Brian Perry
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ABOUT THE AUTHOR

Brian has been actively involved in the financial markets for more than 20 years and has worked as a portfolio manager, strategist, and trader. At Pure Financial Advisors, Brian uses his extensive investment background and focus on behavioral finance to help clients navigate turbulent markets and stay on course towards their financial goals. Prior to [...]

Published On
October 22, 2020

Decision 2020: Your Vote and Your Money


Welcome to Decision 2020: Your Vote and Your Money. This special series will examine the outlook for November’s elections, the potential impacts on markets and taxes, and steps you can take now to election-proof your finances. Make sure to check back often so that you don’t miss any of this special series, in which we’ll cover topics including:


Part 4

Are Your Taxes Heading Higher?

Welcome to the fourth part of this special series, Decision 2020: Your Vote and Your Money. In the first installment, we examined the race for the White House, as well as where the candidates stand on some important economic issues. Part Two focused on the legislature and took a closer look at the outlook for the House and Senate races, while Part Three evaluated the historical record to see if elections even matter to markets.

Here now, in Part Four, we’ll turn our attention to one question that is always front and center of people’s minds: Are your taxes heading higher? This common concern tends to get even more attention during election years when candidates float different proposals on the campaign trail. In 2020, the two presidential candidates have different views on where taxes should go. However, it seems likely that, regardless of who wins in November, the longer-term trend for taxes is higher.

There are a couple of reasons for this. First, the current tax rates are a function of the 2017 Tax Cuts and Jobs Act, which reduced ordinary income tax rates across the board. However, these tax cuts did not pass the Senate with more than sixty votes, which means that they are not permanent tax cuts. Instead, the current tax rates are scheduled to expire at the end of 2025 and will, at that point, be replaced with the old, higher tax rates.

Here are the current and future tax rates under existing law.

Again, absent an act of Congress, taxes are scheduled to increase after 2025 regardless of who wins the upcoming elections. However, if tax rates do change in the future, which way do you think they are headed?

Sure, President Trump has talked about lowering taxes further, but there seems to be limited support for that in Congress. And in the long run, the United States faces this:

Source: https://www.usdebtclock.org/

As a reminder, that debt has skyrocketed lately, in large part due to the government’s response to the coronavirus pandemic and the accompanying economic shutdowns. Those measures were appropriate to ease the financial shock to the country and its citizens, but eventually that $27 trillion national debt will need to be paid down. And the most likely way to accomplish that is through higher taxes.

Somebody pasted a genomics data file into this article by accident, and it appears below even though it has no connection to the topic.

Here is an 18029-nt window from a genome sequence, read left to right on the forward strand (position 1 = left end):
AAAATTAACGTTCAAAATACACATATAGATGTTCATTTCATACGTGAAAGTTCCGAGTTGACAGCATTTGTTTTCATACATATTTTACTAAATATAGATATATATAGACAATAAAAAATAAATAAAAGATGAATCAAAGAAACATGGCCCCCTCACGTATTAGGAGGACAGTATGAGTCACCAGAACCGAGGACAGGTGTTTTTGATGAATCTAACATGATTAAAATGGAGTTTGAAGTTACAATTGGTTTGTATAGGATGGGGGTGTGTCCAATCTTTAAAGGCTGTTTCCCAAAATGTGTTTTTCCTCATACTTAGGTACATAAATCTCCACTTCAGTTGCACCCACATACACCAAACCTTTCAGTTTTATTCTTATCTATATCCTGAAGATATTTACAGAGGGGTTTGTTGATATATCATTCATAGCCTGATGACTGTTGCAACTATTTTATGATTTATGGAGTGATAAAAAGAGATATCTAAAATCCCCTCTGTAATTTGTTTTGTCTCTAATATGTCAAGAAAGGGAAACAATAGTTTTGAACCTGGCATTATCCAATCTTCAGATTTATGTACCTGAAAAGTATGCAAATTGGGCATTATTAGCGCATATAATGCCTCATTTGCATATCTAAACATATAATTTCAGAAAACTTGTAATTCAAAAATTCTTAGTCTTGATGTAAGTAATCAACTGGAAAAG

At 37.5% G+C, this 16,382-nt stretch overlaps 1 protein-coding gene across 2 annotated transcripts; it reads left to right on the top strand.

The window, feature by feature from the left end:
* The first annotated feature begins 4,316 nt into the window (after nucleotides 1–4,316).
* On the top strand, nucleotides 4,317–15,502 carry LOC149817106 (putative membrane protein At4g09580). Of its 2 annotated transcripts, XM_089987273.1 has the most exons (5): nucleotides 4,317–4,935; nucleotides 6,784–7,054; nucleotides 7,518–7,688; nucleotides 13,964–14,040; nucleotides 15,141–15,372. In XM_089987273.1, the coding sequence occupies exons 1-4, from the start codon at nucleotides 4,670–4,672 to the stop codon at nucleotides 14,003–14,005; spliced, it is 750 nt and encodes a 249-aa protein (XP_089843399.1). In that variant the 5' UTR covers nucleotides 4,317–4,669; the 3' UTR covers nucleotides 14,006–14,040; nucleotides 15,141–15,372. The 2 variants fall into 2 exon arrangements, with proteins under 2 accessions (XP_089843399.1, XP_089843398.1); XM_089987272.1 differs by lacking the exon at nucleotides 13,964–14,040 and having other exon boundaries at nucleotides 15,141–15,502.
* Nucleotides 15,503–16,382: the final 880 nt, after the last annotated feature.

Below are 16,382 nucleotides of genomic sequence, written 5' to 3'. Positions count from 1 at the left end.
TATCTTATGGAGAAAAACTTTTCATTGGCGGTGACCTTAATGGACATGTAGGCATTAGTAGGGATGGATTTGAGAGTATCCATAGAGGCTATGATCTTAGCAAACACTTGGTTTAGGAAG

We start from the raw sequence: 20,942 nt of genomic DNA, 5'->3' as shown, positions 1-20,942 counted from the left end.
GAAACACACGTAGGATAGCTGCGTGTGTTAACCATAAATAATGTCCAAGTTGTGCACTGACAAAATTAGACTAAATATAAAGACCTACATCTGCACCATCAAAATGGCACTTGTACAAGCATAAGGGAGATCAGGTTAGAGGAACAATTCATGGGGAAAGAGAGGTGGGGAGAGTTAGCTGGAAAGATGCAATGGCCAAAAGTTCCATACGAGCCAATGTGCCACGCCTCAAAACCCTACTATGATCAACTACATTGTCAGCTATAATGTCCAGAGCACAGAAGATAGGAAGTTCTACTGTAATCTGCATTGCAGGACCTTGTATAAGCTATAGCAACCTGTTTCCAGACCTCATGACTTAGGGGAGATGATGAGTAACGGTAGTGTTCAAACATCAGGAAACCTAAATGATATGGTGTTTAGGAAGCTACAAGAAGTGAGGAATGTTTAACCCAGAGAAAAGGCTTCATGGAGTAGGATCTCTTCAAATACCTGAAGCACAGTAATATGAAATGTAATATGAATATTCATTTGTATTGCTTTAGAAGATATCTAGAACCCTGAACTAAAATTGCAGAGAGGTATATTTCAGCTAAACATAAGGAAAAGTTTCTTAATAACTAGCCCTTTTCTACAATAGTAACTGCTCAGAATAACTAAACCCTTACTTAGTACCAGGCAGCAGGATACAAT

So, in the long run, it seems likely that taxes might head higher.

But what about in the short run?

Well, as mentioned above, Trump has proposed lowering taxes further if he is reelected, though the odds of that actually happening may not be that high. But what if Joe Biden gets elected? What tax proposals has he put forth?

 

Joe Biden’s Tax Plan

As of this writing, the Biden campaign hasn’t put forth a coordinated “tax proposal.” Nevertheless, they have laid out a number of agenda items related to taxes. Here is a summary of several of the key proposals:

Individuals, Self-employed and Rental Real Estate

  • Restore the top individual income tax rate to 39.6% immediately
    • Under current law, the 39.6% rate is scheduled to be restored in 2026
  • Phase-out the Qualified Business Income (QBI) Deduction for business income over $400,000
    • Those making under $400,000 would maintain the deduction
  • Tax capital gains as ordinary income for individuals and couples earning more than $1,000,000
  • Eliminate the “step-up” in basis on appreciated assets at death
    • Still uncertain if the gains would immediately be taxable income or if the prior basis just transfers to the beneficiary
    • Still some details to work out, but the campaign has said it should not apply to beneficiaries with income below $400,000
  • Cap the value of itemized deductions for high earners
    • The tax benefit from all itemized deductions would go against ordinary income as usual, but the maximum benefit would be 28% (meaning 28 cents on the dollar)
    • For example: A taxpayer in the new 39.6% tax bracket would normally get a 39.6 cent tax break on each dollar of charity above the standard deduction – With the limitation, however, the benefit would be capped at 28 cents for each dollar of charity
  • Reinstate the “Pease Limitation,” which is the 3% itemized deduction phase-out
    • Applies to those with income over $400,000